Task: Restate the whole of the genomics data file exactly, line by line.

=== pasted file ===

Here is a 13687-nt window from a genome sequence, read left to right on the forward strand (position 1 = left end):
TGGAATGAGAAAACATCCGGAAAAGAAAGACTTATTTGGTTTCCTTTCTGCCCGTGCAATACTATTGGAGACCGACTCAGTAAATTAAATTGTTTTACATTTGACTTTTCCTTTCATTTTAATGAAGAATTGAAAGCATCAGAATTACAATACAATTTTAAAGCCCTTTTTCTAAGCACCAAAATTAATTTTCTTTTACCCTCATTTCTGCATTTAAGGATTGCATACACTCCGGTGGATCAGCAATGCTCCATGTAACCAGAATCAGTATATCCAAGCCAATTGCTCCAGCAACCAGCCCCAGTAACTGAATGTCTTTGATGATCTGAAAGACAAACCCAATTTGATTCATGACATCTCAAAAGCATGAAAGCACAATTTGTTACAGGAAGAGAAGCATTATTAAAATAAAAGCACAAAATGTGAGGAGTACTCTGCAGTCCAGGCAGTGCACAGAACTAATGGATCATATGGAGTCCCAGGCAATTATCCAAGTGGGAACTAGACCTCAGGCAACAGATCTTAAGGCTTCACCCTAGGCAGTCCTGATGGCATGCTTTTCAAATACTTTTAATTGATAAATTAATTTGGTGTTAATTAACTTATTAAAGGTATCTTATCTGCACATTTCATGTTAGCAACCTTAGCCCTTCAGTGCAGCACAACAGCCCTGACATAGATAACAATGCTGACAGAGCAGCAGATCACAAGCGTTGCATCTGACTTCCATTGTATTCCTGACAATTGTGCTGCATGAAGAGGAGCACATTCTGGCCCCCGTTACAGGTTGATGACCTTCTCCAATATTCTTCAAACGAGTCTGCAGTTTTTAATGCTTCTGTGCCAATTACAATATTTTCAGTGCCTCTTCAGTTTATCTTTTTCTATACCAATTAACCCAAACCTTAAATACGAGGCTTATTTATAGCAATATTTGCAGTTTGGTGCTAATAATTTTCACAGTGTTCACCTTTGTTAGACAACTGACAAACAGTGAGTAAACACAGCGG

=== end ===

Here is a 13687-nt window from a genome sequence, read left to right on the forward strand (position 1 = left end):
TGGAATGAGAAAACATCCGGAAAAGAAAGACTTATTTGGTTTCCTTTCTGCCCGTGCAATACTATTGGAGACCGACTCAGTAAATTAAATTGTTTTACATTTGACTTTTCCTTTCATTTTAATGAAGAATTGAAAGCATCAGAATTACAATACAATTTTAAAGCCCTTTTTCTAAGCACCAAAATTAATTTTCTTTTACCCTCATTTCTGCATTTAAGGATTGCATACACTCCGGTGGATCAGCAATGCTCCATGTAACCAGAATCAGTATATCCAAGCCAATTGCTCCAGCAACCAGCCCCAGTAACTGAATGTCTTTGATGATCTGAAAGACAAACCCAATTTGATTCATGACATCTCAAAAGCATGAAAGCACAATTTGTTACAGGAAGAGAAGCATTATTAAAATAAAAGCACAAAATGTGAGGAGTACTCTGCAGTCCAGGCAGTGCACAGAACTAATGGATCATATGGAGTCCCAGGCAATTATCCAAGTGGGAACTAGACCTCAGGCAACAGATCTTAAGGCTTCACCCTAGGCAGTCCTGATGGCATGCTTTTCAAATACTTTTAATTGATAAATTAATTTGGTGTTAATTAACTTATTAAAGGTATCTTATCTGCACATTTCATGTTAGCAACCTTAGCCCTTCAGTGCAGCACAACAGCCCTGACATAGATAACAATGCTGACAGAGCAGCAGATCACAAGCGTTGCATCTGACTTCCATTGTATTCCTGACAATTGTGCTGCATGAAGAGGAGCACATTCTGGCCCCCGTTACAGGTTGATGACCTTCTCCAATATTCTTCAAACGAGTCTGCAGTTTTTAATGCTTCTGTGCCAATTACAATATTTTCAGTGCCTCTTCAGTTTATCTTTTTCTATACCAATTAACCCAAACCTTAAATACGAGGCTTATTTATAGCAATATTTGCAGTTTGGTGCTAATAATTTTCACAGTGTTCACCTTTGTTAGACAACTGACAAACAGTGAGTAAACACAGCGG